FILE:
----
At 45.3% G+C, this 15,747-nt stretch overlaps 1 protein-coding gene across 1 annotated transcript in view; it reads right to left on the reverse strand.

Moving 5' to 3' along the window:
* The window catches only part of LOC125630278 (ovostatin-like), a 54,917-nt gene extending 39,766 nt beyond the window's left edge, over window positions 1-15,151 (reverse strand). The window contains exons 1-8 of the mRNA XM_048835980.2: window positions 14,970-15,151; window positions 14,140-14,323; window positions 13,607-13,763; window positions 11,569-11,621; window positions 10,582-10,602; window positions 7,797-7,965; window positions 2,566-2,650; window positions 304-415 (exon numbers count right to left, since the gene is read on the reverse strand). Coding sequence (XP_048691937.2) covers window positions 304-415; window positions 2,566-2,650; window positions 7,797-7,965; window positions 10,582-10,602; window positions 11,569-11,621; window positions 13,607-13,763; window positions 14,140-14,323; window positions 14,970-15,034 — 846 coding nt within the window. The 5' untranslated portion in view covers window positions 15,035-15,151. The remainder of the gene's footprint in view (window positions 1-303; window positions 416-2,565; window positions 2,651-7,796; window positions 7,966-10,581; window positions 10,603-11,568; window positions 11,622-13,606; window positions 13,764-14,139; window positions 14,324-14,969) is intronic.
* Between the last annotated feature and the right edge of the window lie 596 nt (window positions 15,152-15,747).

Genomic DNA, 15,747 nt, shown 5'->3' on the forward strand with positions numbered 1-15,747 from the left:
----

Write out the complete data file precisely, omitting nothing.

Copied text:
At 45.3% G+C, this 15,747-nt stretch overlaps 1 protein-coding gene across 1 annotated transcript in view; it reads right to left on the reverse strand.

Moving 5' to 3' along the window:
* The window catches only part of LOC125630278 (ovostatin-like), a 54,917-nt gene extending 39,766 nt beyond the window's left edge, over window positions 1-15,151 (reverse strand). The window contains exons 1-8 of the mRNA XM_048835980.2: window positions 14,970-15,151; window positions 14,140-14,323; window positions 13,607-13,763; window positions 11,569-11,621; window positions 10,582-10,602; window positions 7,797-7,965; window positions 2,566-2,650; window positions 304-415 (exon numbers count right to left, since the gene is read on the reverse strand). Coding sequence (XP_048691937.2) covers window positions 304-415; window positions 2,566-2,650; window positions 7,797-7,965; window positions 10,582-10,602; window positions 11,569-11,621; window positions 13,607-13,763; window positions 14,140-14,323; window positions 14,970-15,034 — 846 coding nt within the window. The 5' untranslated portion in view covers window positions 15,035-15,151. The remainder of the gene's footprint in view (window positions 1-303; window positions 416-2,565; window positions 2,651-7,796; window positions 7,966-10,581; window positions 10,603-11,568; window positions 11,622-13,606; window positions 13,764-14,139; window positions 14,324-14,969) is intronic.
* Between the last annotated feature and the right edge of the window lie 596 nt (window positions 15,152-15,747).

Genomic DNA, 15,747 nt, shown 5'->3' on the forward strand with positions numbered 1-15,747 from the left: